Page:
Some films can get away with being all about a performance in-place of any action or anything of excitement. Manchester by the Sea relies on a powerhouse performance by Casey Affleck and this seems to work very well to begin with. Affleck’s character is a man broken, disillusioned and lost, which creates scenes which will raise a smile, as he puts a lady in her place about a leak and makes his position about his job quite clear to his boss. It has the satisfaction of watching a man say the words you’d never say yourself.
This performance continues throughout and Casey Affleck is more than able to handle the role. The scenes which lay-out why his character is so broken are captivating, particularly one of heartbreaking tragedy and the flashbacks show a slightly lighter character full of life, making Affleck’s Lee Chandler so much more tragic.
Pair him with two other great performers and you have the chemistry needed for a captivating film. The movie is focused on Affleck’s insular Lee becoming legal guardian to a bold, abrasive teenager, played with confidence by young star Lucas Hedges. The scenes which pair the two together are the better of the movie, balancing humour and tragedy in good measure.
Arguably the most dramatic performance goes to the third billed actress, Michelle Williams. She doesn’t feature much but when she does it has real impact and makes for some of the more difficult moments in the film. One scene when Williams and Affleck confront each other after a long separation is the key moment in the whole movie and Williams does more with this than some actresses manage in a whole movie itself.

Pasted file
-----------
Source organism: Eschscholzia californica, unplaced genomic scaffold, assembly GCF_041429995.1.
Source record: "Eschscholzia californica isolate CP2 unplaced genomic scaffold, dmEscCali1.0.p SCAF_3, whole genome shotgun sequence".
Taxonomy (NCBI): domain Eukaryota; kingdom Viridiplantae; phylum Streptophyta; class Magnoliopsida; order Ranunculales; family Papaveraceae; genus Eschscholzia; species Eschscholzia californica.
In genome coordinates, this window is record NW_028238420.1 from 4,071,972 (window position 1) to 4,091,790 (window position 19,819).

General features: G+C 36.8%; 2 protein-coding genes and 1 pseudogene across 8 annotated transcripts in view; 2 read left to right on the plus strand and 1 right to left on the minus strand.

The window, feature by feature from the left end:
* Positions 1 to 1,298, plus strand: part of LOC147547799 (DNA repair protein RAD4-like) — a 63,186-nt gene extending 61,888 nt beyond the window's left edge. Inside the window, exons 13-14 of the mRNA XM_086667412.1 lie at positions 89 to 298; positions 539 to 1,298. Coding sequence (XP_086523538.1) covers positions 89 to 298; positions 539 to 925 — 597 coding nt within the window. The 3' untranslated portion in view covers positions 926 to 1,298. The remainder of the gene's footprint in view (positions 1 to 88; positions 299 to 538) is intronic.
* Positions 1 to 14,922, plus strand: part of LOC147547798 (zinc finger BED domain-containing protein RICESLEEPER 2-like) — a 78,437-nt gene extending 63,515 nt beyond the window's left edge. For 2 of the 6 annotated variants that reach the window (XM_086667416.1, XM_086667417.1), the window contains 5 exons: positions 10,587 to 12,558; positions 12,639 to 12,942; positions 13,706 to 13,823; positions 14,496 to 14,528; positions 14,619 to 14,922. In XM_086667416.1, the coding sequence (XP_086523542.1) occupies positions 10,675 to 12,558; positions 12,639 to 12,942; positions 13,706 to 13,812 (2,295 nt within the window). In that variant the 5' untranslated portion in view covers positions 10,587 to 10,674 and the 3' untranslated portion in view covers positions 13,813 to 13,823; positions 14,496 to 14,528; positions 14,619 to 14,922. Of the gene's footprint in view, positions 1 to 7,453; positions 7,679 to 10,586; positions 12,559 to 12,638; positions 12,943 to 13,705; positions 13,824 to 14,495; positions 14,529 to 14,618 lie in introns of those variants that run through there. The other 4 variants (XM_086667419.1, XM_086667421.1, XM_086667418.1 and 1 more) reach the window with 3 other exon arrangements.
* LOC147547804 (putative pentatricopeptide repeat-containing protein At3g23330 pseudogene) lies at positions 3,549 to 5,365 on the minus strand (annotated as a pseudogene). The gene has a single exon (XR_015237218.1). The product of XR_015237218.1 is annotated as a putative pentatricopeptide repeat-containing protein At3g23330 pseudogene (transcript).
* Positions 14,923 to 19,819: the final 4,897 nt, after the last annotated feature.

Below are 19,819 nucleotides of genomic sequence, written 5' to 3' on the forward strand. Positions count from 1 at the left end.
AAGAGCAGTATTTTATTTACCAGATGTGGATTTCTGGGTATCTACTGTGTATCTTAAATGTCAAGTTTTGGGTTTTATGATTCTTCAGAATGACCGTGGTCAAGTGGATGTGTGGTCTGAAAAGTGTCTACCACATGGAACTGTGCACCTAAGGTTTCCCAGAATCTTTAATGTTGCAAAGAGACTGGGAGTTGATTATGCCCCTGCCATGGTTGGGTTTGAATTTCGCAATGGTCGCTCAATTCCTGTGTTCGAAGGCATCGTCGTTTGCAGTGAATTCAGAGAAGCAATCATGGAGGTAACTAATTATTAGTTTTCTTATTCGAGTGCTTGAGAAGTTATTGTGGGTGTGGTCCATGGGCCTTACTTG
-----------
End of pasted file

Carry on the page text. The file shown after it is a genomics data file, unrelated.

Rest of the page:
That is one of the major problems though. There are key scenes and moments which will stand-out and resonate with people but these come few and far between. Manchester by the Sea has a monster run-time which will bore many as you are forced to watch Affleck sulk through many of his scenes. The moments when drama is required force the actor to step-up the performance but many more of the scenes seem to require him to sulk his way through as others try desperately to cope with him.
You wouldn’t mind this if Manchester by the Sea did something different that other movies haven’t touched upon before. Unfortunately, a lot of Manchester by the Sea has been done before, with tragedy, depression and more obviously an odd-couple thrown together, being some of the central themes. Manchester by the Sea tries too hard to play this for pure drama when other films managed to make the same themes much more entertaining.
Overall, three great performances can’t save a film with a snail-pace plot. There are some great scenes to match Affleck, Hedges and Williams but between each of these is a drab, dull plod as characters slowly tolerate each other. Family forced together at times of tragedy is not new and this movie doesn’t do it well.
Rating – 2.5
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